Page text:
Security assistance growth prompts restructuring

By ADRIANE ELLIOTSeptember 2, 2015

A significant transformation is on the horizon for one of the Army's critical security assistance programs.

Facilities Security Forces-Training Advisor Group will be restructured as a part of the Ministry of Interior-Military Advisory Group, in response to the former program's growing mission.

The MOI-MAG will transition away from the administrative control of U.S. Central Command to the Army Materiel Command, and will become a subordinate organization to AMC's Security Assistance Command. The MOI-MAG mission is to strengthening relationships, provide training, engineering advisory support, explosive ordnance advisory support and participation in the International Military Education and Training program.

FSF-TAG Program Manager Col. Gary McGinnis said the growing mission was "fueled by the heightened security environment and the real threats that the Kingdom of Saudi Arabia is protecting itself against, in, around and within its borders."

As the Saudi MOI's need for training and skills increased, so did FSF-TAG roles and responsibilities. In addition to its military advisory role, the MOI-MAG operates under the State Department within the Office of Program Management of the Ministry of Interior and has interagency pacts with America's FBI, Drug Enforcement Administration, Treasury Department and other agencies.

OPM-MOI operates under the authority of the Technical Cooperation Agreement signed by the U.S. Secretary of State and the Saudi Minister of the Interior on May 16, 2008, and extended on Jan. 16, 2013, for 10 additional years. The Saudi Arabian critical infrastructure is threatened by highly adaptive and irregular threats from extremists, state-backed operatives, criminal organizations and natural hazards. Interagency reps work side-by-side with their Saudi counterparts, providing training and mentor support. MOI-MAG will soon introduce forward support engineer support teams to assist with technical engineering. Additionally, MOI-MAG works with the Saudi special security forces, general services aviation command and border guards.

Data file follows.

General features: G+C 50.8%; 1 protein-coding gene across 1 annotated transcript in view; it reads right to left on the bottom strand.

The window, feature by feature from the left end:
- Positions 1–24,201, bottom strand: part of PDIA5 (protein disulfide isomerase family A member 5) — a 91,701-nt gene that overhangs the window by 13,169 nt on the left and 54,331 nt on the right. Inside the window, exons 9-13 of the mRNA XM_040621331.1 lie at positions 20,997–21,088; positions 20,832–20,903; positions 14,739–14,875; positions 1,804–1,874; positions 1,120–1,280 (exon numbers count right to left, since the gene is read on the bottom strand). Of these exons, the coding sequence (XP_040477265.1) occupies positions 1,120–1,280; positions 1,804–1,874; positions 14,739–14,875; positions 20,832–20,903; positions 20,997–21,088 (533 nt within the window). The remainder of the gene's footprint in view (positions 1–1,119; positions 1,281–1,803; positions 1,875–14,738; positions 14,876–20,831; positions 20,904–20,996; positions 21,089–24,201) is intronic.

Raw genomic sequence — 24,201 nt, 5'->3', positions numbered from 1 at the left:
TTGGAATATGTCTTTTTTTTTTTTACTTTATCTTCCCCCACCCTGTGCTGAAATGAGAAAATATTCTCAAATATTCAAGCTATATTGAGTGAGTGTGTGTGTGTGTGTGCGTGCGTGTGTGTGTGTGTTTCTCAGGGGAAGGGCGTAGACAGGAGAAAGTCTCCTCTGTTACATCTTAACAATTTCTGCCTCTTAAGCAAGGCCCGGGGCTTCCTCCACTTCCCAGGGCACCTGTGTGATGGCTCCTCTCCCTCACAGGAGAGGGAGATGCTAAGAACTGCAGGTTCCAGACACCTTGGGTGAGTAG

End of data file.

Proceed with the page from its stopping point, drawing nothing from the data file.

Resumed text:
FSF-TAG is headquartered in Saudi Arabia and was created from a 2008 agreement between then Secretary of State Condoleeza Rice and Saudi Arabia's Minister of Interior Nayif Bin Abdulaziz Al-Saud after a failed terrorist attack attempted by al-Qaeda on Feb. 24, 2006, which targeted the Abqaiq oil processing facility. McGinnis said the program, or foreign military sales case, was renewed in 2013 for another 10 years by former Secretary of State Hillary Clinton, extending the program through 2023.

"The continued goal of this program provides technical knowledge, advice, skills and resources to help protect the kingdom's critical infrastructure," McGinnis said.

This infrastructure ranges from oil pipelines and some of the largest oil refineries in the world, to water desalination and electric power plants.

The protection of those facilities has a considerable impact on the global economy and stability throughout the Middle East, and advances the strategic relationship between the United States and the Saudi Arabia. McGinnis said the renewal and expansion of FSF-TAG and the MOI-MAG later this fall speaks volumes about the continued commitment to U.S.-Saudi relations.

"Even with the policy differences between our two governments, the strengths and common security cooperation goals far outweigh the differences," McGinnis said.

He said the mutual agreement of then Army Chief of Staff Gen. Ray Odierno and the CENTCOM and AMC commanders to realign the MOI-MAG under AMC was a logical conclusion. As a major command and force provider, AMC is better enabled than the theater-level unified combatant command CENTCOM to supply manpower resources. MOI-MAG and its subordinate sub-programs is expected to be fully operational by fall.

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